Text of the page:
Forest Service Job
I worked for the Forest Service for 30 years and 0 days.
I hope you got a great retirement package after that length of time!
I tested for a federal position once. Passed with high marks but decided that the bureaucracy would drive me crazy and ultimately passed on the offer. I'm glad I did.
I worked for a large State agency for a while and after a few weeks observed more than a few coworkers were pretty much worthless, away from their desks often, phones set to "leave a message", sleeping in their cubicles, surfin' the Web, etc. More than once I'd request some work from a slacker and be told they'd get right on it and after a few weeks realize they'd never git her done, just keep responding "Yah, I'm working on it" forever. Quicker just to do it myself.
I finally talked with my boss about my problems with some of my coworkers and he said he was well aware but crippling union policy dictated "rehabilitate, don't terminate." His said his practical solution was to shuffle them around to where they did the least damage and when the opportunity arose promote them to a different department. He said the only way to quickly fire somebody was if they killed a coworker or stole something.
The only exception I witnessed was a few months after 9/11 when the FBI hauled off a Middle Eastern employee, his computer and all his cubicle paper records, never to be seen again. Rumor was that he was a member of a US based terrorist organization; and please Wendell, I'm just reporting my observations, not denigrating any ethnic group.
An unpleasant memory of those long ago days just popped into my head. There was a gal in charge of supplies and she ran a tight ship. If you wanted a pen, magic marker or pencil you had to turn in the empty pen/pencil stub to get a new one. If, perish the thought, you needed a CD/DVD you had to fill out a form describing the reason and billable project number and in a few days she'd get back to you after checking with the project manager. I finally bought a spindle's worth with my own money to avoid the aggravation. She was also in charge of ordering business cards and somehow we got off on the wrong foot so I never got business cards during my entire stay.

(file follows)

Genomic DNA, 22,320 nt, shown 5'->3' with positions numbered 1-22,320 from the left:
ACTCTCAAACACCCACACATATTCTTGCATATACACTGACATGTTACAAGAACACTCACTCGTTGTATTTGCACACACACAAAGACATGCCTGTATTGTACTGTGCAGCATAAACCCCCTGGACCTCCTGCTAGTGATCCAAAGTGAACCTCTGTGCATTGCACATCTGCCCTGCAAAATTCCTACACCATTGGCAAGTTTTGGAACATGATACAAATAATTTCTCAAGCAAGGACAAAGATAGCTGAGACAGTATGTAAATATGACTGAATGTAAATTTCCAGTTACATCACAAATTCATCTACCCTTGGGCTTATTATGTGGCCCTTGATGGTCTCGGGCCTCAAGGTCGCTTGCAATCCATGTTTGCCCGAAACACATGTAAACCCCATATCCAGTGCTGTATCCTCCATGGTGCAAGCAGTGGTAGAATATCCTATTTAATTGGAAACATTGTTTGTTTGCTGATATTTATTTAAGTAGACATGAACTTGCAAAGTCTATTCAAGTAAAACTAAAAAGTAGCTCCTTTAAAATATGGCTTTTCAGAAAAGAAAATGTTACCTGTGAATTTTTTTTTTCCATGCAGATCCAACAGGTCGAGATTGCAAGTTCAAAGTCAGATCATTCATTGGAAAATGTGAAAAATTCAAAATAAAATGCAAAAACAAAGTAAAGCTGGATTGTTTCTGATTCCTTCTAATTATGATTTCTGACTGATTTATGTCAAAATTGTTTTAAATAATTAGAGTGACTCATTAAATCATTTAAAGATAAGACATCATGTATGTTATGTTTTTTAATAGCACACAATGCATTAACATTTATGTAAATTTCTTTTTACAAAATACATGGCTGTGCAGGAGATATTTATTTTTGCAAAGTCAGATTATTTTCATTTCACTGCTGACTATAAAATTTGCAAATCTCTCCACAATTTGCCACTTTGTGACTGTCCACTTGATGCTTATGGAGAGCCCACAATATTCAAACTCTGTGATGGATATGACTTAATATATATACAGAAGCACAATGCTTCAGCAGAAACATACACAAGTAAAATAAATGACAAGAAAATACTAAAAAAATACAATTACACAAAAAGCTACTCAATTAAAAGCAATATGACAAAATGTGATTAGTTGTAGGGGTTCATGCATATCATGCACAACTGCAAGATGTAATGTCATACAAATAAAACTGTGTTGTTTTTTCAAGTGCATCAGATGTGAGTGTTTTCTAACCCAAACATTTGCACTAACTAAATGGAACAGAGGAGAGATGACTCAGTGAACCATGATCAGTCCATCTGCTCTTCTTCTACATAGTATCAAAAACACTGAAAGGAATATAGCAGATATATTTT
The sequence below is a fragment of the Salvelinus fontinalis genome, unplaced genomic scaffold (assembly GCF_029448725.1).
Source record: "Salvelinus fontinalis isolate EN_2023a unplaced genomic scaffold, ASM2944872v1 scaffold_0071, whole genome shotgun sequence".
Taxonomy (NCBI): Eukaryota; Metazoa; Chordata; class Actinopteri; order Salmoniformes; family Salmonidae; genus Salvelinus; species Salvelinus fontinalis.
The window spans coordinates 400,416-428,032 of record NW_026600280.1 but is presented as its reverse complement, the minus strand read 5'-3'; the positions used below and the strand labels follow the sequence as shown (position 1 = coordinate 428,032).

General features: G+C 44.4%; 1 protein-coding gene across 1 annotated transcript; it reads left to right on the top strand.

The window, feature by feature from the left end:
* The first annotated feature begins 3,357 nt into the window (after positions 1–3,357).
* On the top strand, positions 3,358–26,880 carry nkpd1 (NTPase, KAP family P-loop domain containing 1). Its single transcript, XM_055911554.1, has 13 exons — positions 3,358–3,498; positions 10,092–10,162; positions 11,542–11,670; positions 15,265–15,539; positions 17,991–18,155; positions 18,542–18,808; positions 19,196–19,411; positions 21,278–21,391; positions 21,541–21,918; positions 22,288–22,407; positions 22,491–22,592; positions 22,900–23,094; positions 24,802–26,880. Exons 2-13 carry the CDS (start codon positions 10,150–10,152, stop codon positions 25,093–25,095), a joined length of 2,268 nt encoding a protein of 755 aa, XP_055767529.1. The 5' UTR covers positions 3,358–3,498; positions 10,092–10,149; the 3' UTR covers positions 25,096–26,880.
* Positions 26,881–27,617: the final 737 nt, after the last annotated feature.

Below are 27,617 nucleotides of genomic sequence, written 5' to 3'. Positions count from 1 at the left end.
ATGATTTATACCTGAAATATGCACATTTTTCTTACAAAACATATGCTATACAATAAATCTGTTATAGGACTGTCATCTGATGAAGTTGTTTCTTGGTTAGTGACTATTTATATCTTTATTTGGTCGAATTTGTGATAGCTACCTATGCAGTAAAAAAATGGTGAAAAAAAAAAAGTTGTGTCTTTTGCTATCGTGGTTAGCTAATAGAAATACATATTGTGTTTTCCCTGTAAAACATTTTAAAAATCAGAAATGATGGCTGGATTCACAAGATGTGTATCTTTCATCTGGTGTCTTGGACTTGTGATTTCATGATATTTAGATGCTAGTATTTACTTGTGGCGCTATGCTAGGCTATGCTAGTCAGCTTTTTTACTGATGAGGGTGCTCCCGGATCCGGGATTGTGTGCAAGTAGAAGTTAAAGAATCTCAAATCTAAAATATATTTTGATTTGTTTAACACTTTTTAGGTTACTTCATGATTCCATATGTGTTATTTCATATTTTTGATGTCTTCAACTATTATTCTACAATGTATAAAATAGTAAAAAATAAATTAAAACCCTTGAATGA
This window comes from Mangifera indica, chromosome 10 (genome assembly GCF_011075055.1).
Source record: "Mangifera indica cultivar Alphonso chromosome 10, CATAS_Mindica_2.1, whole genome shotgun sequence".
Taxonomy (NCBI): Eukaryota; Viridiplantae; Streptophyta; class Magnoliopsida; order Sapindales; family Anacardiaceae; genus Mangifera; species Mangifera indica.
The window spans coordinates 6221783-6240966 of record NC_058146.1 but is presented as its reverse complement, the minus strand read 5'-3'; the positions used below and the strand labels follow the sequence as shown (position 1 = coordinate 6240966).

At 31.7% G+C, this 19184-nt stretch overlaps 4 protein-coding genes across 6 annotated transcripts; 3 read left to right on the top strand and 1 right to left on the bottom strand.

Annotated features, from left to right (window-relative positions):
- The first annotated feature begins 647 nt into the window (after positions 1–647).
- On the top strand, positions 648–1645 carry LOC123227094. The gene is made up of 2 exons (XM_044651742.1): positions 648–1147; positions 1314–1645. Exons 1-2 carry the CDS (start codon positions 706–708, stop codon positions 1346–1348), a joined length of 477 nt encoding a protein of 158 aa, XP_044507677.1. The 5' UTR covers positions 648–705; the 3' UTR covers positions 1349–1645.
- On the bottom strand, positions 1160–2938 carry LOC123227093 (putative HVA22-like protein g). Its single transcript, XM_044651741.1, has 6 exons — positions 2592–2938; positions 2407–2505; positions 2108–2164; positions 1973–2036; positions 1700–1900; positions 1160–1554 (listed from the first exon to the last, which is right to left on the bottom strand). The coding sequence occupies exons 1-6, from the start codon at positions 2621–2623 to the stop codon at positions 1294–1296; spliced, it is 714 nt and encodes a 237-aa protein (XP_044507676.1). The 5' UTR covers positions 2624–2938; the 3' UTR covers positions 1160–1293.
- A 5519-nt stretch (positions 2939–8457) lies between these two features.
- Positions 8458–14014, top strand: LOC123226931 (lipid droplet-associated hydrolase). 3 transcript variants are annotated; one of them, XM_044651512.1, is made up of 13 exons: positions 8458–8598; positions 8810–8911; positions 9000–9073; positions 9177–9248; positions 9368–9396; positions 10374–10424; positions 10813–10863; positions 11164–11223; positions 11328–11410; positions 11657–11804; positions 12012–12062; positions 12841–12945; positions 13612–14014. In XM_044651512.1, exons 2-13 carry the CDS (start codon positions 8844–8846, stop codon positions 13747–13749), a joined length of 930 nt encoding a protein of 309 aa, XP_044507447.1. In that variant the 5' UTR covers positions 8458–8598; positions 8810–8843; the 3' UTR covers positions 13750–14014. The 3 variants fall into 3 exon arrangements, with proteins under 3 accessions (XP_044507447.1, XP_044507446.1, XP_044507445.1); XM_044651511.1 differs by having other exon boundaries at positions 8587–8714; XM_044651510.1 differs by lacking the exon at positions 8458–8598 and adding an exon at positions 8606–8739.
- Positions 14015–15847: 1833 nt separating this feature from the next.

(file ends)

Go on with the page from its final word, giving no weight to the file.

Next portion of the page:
Oh, and the chair situation. If your chair broke it was a mound of paperwork to request a new one and it could take months or even be denied if your chair was still "serviceable", i.e., only missing one wheel. So everybody would dump their broken chair in an unused cubicle or in the back of a storage room and scrounge up a better chair from somewhere. I had a fresh nice captain's chair (I'm 6'4") and behold, I show up one morning and my chair is gone, replaced by a cripple scrounged from junk chair storage. I went ballistic and spent over an hour searching the entire building (600 employees) and found it in an upper level supervisor's luxurious corner office as a seat at his conference table. I told him "that's my chair!" and he said "I don't know what you're talking about" so I grabbed the chair and told him to "talk about this" and wheeled my chair back to my cube and dumped the junker behind a gap in the cube walls.
A few days later my supervisor called me in and told me not to mess with that guy as he's an axxhole and could make trouble for our department, but technically I did not steal so my supervisor refused to write me up. He advised me to respond to any inquiries concerning the incident with "I don't know what you're talking about." He then stood up, shook my hand, winked and said we'd never speak of this matter again. I have several other chair stories including the "flying chair" and the 450 pound employee's battle for a medical chair but I'm trying to be brief.
So if you win an interview for a government job on the second face to face meeting meekly ask for a tour of the facility, be observant and if it's a beehive of activity that's a +1, but if it's as quiet as a morgue with junky equipment that's a -10.